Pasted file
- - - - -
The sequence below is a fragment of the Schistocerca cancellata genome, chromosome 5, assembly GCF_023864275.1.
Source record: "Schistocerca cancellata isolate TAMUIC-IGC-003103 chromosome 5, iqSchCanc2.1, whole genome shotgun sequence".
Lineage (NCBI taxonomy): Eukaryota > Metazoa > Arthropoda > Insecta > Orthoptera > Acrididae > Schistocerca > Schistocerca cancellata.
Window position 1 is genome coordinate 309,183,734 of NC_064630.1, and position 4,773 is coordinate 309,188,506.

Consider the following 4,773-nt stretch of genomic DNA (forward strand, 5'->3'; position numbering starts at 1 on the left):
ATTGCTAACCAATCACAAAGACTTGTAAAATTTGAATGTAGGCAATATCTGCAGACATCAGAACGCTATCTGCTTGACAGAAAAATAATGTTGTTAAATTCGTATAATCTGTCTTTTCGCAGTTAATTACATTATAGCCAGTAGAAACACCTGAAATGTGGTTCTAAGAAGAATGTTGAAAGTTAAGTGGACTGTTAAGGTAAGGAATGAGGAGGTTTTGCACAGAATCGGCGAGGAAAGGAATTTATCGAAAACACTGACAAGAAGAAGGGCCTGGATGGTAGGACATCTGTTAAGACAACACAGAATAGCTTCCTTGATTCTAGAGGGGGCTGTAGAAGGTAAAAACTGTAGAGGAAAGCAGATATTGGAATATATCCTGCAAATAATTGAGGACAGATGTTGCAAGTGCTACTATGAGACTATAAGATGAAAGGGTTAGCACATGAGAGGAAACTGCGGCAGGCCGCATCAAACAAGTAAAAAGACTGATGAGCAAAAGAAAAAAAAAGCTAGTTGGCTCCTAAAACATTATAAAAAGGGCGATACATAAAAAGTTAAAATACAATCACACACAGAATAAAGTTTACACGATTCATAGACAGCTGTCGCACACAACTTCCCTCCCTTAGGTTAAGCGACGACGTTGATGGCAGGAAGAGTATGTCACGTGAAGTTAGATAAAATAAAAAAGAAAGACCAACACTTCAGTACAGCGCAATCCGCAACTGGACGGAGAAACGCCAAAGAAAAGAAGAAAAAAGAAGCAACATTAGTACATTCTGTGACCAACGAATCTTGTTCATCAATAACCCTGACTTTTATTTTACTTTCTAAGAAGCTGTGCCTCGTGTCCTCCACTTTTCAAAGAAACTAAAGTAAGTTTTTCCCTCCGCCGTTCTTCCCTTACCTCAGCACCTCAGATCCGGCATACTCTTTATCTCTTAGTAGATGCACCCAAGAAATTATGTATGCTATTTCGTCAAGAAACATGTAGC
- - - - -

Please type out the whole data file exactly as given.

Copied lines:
The sequence below is a fragment of the Schistocerca cancellata genome, chromosome 5, assembly GCF_023864275.1.
Source record: "Schistocerca cancellata isolate TAMUIC-IGC-003103 chromosome 5, iqSchCanc2.1, whole genome shotgun sequence".
Lineage (NCBI taxonomy): Eukaryota > Metazoa > Arthropoda > Insecta > Orthoptera > Acrididae > Schistocerca > Schistocerca cancellata.
Window position 1 is genome coordinate 309,183,734 of NC_064630.1, and position 4,773 is coordinate 309,188,506.

Consider the following 4,773-nt stretch of genomic DNA (forward strand, 5'->3'; position numbering starts at 1 on the left):
ATTGCTAACCAATCACAAAGACTTGTAAAATTTGAATGTAGGCAATATCTGCAGACATCAGAACGCTATCTGCTTGACAGAAAAATAATGTTGTTAAATTCGTATAATCTGTCTTTTCGCAGTTAATTACATTATAGCCAGTAGAAACACCTGAAATGTGGTTCTAAGAAGAATGTTGAAAGTTAAGTGGACTGTTAAGGTAAGGAATGAGGAGGTTTTGCACAGAATCGGCGAGGAAAGGAATTTATCGAAAACACTGACAAGAAGAAGGGCCTGGATGGTAGGACATCTGTTAAGACAACACAGAATAGCTTCCTTGATTCTAGAGGGGGCTGTAGAAGGTAAAAACTGTAGAGGAAAGCAGATATTGGAATATATCCTGCAAATAATTGAGGACAGATGTTGCAAGTGCTACTATGAGACTATAAGATGAAAGGGTTAGCACATGAGAGGAAACTGCGGCAGGCCGCATCAAACAAGTAAAAAGACTGATGAGCAAAAGAAAAAAAAAGCTAGTTGGCTCCTAAAACATTATAAAAAGGGCGATACATAAAAAGTTAAAATACAATCACACACAGAATAAAGTTTACACGATTCATAGACAGCTGTCGCACACAACTTCCCTCCCTTAGGTTAAGCGACGACGTTGATGGCAGGAAGAGTATGTCACGTGAAGTTAGATAAAATAAAAAAGAAAGACCAACACTTCAGTACAGCGCAATCCGCAACTGGACGGAGAAACGCCAAAGAAAAGAAGAAAAAAGAAGCAACATTAGTACATTCTGTGACCAACGAATCTTGTTCATCAATAACCCTGACTTTTATTTTACTTTCTAAGAAGCTGTGCCTCGTGTCCTCCACTTTTCAAAGAAACTAAAGTAAGTTTTTCCCTCCGCCGTTCTTCCCTTACCTCAGCACCTCAGATCCGGCATACTCTTTATCTCTTAGTAGATGCACCCAAGAAATTATGTATGCTATTTCGTCAAGAAACATGTAGC